Stack Overflow is a community of 4.7 million programmers, just like you, helping each other.

Join them; it only takes a minute:

Sign up
Join the Stack Overflow community to:
  1. Ask programming questions
  2. Answer and help your peers
  3. Get recognized for your expertise

Is there a way in .NET 2.0 (C#) to serialize object like you do using XmlSerializer in a simple / customizable human readable format thats for instance looks like PXLS or JSON? Also I know that XML is human readable, I'm looking for something with less annoying redundancy, something that you can output to the console as a result for the user.

share|improve this question
up vote 5 down vote accepted

To Serialize into JSON in .NET you do as follows:

public static string ToJson(IEnumerable collection)
        {
            DataContractJsonSerializer ser = new DataContractJsonSerializer(collection.GetType());
            string json;
            using (MemoryStream m = new MemoryStream())
            {
                XmlDictionaryWriter writer = JsonReaderWriterFactory.CreateJsonWriter(m);
                ser.WriteObject(m, collection);
                writer.Flush();

                json = Encoding.Default.GetString(m.ToArray());
            }
            return json;
        }

The collections item need to have the "DataContract" attribute, and each member you wish to be serialized into the JSON must have the "DataMember" attibute.

It's possible that this only works for .NET 3.5. But there is an equally simple version for 2.0 aswell...

share|improve this answer
    
Some minutes ago by using Json.NET I found out that JSON is not the best way to do it since it did not support Enums. The result is a number that is not very human readable aswell. – Martin Nov 3 '08 at 15:10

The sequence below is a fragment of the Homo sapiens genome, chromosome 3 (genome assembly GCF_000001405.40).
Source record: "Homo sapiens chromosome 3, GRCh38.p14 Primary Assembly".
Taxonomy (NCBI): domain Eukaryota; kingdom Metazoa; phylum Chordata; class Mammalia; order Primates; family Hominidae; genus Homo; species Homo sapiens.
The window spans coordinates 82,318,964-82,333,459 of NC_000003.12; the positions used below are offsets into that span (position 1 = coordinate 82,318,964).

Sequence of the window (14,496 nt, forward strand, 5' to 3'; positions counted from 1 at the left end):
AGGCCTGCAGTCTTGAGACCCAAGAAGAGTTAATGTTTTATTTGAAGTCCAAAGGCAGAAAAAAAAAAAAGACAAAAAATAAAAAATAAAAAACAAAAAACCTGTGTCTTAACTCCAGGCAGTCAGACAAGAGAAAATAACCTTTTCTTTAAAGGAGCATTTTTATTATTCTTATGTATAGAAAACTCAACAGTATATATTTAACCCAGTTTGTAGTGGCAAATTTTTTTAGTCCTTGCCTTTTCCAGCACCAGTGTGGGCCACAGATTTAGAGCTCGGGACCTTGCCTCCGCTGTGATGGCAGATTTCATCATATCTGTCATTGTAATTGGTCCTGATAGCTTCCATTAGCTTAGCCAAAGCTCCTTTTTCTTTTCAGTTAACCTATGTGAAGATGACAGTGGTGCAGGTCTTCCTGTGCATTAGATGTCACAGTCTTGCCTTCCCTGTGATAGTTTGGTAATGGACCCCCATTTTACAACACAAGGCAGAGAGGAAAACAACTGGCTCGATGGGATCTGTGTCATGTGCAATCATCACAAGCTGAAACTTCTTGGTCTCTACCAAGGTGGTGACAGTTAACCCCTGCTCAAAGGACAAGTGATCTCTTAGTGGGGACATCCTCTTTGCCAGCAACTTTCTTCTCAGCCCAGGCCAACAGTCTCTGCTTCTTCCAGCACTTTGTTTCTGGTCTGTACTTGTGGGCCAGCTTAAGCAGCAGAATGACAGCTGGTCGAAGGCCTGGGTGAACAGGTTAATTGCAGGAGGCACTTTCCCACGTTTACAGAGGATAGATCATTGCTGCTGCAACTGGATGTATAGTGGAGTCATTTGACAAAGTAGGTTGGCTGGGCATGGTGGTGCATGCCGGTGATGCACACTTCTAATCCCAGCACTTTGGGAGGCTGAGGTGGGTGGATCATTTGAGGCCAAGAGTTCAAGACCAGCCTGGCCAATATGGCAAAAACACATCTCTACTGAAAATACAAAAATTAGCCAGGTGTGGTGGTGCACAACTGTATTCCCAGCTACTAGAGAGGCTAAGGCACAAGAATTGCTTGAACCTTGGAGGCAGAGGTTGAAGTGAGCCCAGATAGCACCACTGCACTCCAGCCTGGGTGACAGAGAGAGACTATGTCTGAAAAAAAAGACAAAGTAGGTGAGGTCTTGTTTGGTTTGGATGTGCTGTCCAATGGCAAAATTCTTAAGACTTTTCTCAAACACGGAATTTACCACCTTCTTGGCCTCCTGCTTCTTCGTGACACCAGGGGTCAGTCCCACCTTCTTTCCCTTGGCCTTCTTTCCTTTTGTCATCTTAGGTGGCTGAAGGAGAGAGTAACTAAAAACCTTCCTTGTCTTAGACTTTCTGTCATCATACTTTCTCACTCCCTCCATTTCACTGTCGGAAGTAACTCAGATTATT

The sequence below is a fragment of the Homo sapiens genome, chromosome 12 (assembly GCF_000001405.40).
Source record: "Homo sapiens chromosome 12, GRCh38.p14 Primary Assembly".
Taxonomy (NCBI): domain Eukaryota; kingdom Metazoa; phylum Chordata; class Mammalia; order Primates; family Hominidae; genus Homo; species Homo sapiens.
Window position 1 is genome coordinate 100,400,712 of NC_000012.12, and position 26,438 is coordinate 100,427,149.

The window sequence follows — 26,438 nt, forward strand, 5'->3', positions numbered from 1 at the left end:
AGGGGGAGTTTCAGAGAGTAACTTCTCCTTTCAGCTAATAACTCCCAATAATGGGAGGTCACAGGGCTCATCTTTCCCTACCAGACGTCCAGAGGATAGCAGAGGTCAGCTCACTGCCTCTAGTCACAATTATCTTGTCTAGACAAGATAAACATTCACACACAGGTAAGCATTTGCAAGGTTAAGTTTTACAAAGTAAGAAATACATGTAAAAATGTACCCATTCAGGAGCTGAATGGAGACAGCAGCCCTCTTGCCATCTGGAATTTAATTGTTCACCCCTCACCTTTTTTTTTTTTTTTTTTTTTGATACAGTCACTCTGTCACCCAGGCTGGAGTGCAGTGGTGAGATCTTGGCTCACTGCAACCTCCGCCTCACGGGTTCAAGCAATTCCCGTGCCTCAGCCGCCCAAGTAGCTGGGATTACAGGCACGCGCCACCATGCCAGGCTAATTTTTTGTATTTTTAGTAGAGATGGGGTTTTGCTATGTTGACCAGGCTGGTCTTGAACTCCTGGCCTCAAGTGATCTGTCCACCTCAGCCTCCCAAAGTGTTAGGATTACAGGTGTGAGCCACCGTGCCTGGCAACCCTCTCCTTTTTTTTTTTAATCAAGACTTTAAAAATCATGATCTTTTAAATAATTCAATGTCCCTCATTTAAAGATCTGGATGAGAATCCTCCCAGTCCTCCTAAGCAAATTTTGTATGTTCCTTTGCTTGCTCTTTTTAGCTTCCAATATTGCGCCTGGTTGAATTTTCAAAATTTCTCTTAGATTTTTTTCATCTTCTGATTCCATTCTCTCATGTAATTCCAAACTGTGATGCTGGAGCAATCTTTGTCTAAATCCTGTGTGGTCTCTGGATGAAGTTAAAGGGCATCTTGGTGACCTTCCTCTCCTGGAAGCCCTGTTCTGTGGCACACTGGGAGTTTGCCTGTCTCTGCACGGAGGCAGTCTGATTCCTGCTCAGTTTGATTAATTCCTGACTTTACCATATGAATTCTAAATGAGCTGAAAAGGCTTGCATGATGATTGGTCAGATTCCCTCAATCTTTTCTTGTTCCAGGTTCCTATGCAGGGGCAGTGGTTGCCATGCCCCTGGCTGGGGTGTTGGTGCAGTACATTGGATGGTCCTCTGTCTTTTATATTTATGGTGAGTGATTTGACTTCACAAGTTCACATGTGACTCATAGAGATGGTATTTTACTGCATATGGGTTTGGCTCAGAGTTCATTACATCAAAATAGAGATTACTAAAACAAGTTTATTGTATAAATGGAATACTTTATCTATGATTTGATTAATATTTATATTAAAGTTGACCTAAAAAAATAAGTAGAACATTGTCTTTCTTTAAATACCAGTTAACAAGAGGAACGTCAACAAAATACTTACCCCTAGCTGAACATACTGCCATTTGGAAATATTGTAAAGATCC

Okej, well the implementation all depends on what you are serializing.. If it's only one type with few members why not just override "ToString" and return a string.Format in whatever format you'd like – ullmark Nov 3 '08 at 15:31

I found a exaustive documentation here:

http://pietschsoft.com/post/2008/02/NET-35-JSON-Serialization-using-the-DataContractJsonSerializer.aspx

with this usefull class (support generics)

using System.Runtime.Serialization;
using System.Runtime.Serialization.Json;

public class JSONHelper
{
  public static string Serialize<T>(T obj)
  {
      DataContractJsonSerializer serializer = new DataContractJsonSerializer(obj.GetType());
      MemoryStream ms = new MemoryStream();
      serializer.WriteObject(ms, obj);
      string retVal = Encoding.Default.GetString(ms.ToArray());
      ms.Dispose();
      return retVal;
  }

  public static T Deserialize<T>(string json)
  {
      T obj = Activator.CreateInstance<T>();
      MemoryStream ms = new MemoryStream(Encoding.Unicode.GetBytes(json));
      DataContractJsonSerializer serializer = new DataContractJsonSerializer(obj.GetType());
      obj = (T)serializer.ReadObject(ms);
      ms.Close();
      ms.Dispose();
      return obj;
  }
}
share|improve this answer
1  
What about human readable text format? – MajesticRa Dec 13 '12 at 17:32

The built-in serialization options for .Net are Xml, Xml-Soap, and binary. Since you've ruled out xml and binary is definitely not human readable, you'll have to roll your own.

When rolling your own, you have a few options:

  • Add Utility or Extention methods to the class, like AviewAnew suggested
  • Extend System.Runtime.Serialization.Formatter / Implement System.Runtime.Serialization.IFormatter
  • Find a generic component online via google that will do what you want.

Note that the 2nd item can be specialized for your specific class (it doesn't have to be able to handle any class, if you don't want it to) and the latter two items are not mutually exclusive.

I have searched for a .Net JSON formatter in the past, and there are definitely multiple options out there. However, I ended up going a different direction that time. I just didn't feel very confident in any of them. Maybe someone else can provide a more specific recommendation. JSON is becoming big enough that hopefully Microsoft will include "native" support for it in the framework soon.

share|improve this answer
    
I could write my own HumanSerializer that is reflecting the type of object that were given to it - but this would consume way too much time. I thought that there already could be someone who solved this problem before - but google didn't find him or her. – Martin Nov 3 '08 at 14:59

Your Answer

 
discard

By posting your answer, you agree to the privacy policy and terms of service.

Not the answer you're looking for? Browse other questions tagged or ask your own question.